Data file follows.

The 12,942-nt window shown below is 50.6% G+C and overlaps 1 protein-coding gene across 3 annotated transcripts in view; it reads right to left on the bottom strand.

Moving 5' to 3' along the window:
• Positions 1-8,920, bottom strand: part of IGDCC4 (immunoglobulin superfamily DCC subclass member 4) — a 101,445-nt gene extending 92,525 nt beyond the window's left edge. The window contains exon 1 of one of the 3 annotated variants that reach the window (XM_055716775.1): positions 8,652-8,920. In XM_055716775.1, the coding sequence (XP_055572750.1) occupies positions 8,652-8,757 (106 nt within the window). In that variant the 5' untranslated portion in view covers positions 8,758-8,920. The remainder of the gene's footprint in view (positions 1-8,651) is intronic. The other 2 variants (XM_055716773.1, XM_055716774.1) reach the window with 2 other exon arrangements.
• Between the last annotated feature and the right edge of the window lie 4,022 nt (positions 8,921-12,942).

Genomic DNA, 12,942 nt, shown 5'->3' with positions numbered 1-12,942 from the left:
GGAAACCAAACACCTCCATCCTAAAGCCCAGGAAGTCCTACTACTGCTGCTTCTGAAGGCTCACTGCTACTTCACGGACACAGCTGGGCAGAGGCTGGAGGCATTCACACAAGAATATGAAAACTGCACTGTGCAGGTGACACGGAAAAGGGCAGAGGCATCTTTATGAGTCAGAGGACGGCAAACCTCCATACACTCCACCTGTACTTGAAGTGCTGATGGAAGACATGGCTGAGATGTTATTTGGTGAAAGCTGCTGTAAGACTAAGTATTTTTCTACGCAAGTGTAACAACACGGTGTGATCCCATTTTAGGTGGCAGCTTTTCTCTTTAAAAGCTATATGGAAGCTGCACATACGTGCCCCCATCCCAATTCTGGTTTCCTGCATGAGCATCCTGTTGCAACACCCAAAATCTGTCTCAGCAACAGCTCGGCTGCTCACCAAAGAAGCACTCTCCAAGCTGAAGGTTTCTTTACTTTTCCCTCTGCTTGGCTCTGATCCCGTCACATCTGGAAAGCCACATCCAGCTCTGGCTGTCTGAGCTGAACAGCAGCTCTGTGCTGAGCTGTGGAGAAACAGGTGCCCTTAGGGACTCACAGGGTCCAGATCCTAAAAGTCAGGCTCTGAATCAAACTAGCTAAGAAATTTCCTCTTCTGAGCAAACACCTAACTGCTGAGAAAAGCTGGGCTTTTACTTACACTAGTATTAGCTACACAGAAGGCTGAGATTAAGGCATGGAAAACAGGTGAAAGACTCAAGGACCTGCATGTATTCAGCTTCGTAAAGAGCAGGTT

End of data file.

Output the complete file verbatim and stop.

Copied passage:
The 12,942-nt window shown below is 50.6% G+C and overlaps 1 protein-coding gene across 3 annotated transcripts in view; it reads right to left on the bottom strand.

Moving 5' to 3' along the window:
• Positions 1-8,920, bottom strand: part of IGDCC4 (immunoglobulin superfamily DCC subclass member 4) — a 101,445-nt gene extending 92,525 nt beyond the window's left edge. The window contains exon 1 of one of the 3 annotated variants that reach the window (XM_055716775.1): positions 8,652-8,920. In XM_055716775.1, the coding sequence (XP_055572750.1) occupies positions 8,652-8,757 (106 nt within the window). In that variant the 5' untranslated portion in view covers positions 8,758-8,920. The remainder of the gene's footprint in view (positions 1-8,651) is intronic. The other 2 variants (XM_055716773.1, XM_055716774.1) reach the window with 2 other exon arrangements.
• Between the last annotated feature and the right edge of the window lie 4,022 nt (positions 8,921-12,942).

Genomic DNA, 12,942 nt, shown 5'->3' with positions numbered 1-12,942 from the left:
GGAAACCAAACACCTCCATCCTAAAGCCCAGGAAGTCCTACTACTGCTGCTTCTGAAGGCTCACTGCTACTTCACGGACACAGCTGGGCAGAGGCTGGAGGCATTCACACAAGAATATGAAAACTGCACTGTGCAGGTGACACGGAAAAGGGCAGAGGCATCTTTATGAGTCAGAGGACGGCAAACCTCCATACACTCCACCTGTACTTGAAGTGCTGATGGAAGACATGGCTGAGATGTTATTTGGTGAAAGCTGCTGTAAGACTAAGTATTTTTCTACGCAAGTGTAACAACACGGTGTGATCCCATTTTAGGTGGCAGCTTTTCTCTTTAAAAGCTATATGGAAGCTGCACATACGTGCCCCCATCCCAATTCTGGTTTCCTGCATGAGCATCCTGTTGCAACACCCAAAATCTGTCTCAGCAACAGCTCGGCTGCTCACCAAAGAAGCACTCTCCAAGCTGAAGGTTTCTTTACTTTTCCCTCTGCTTGGCTCTGATCCCGTCACATCTGGAAAGCCACATCCAGCTCTGGCTGTCTGAGCTGAACAGCAGCTCTGTGCTGAGCTGTGGAGAAACAGGTGCCCTTAGGGACTCACAGGGTCCAGATCCTAAAAGTCAGGCTCTGAATCAAACTAGCTAAGAAATTTCCTCTTCTGAGCAAACACCTAACTGCTGAGAAAAGCTGGGCTTTTACTTACACTAGTATTAGCTACACAGAAGGCTGAGATTAAGGCATGGAAAACAGGTGAAAGACTCAAGGACCTGCATGTATTCAGCTTCGTAAAGAGCAGGTT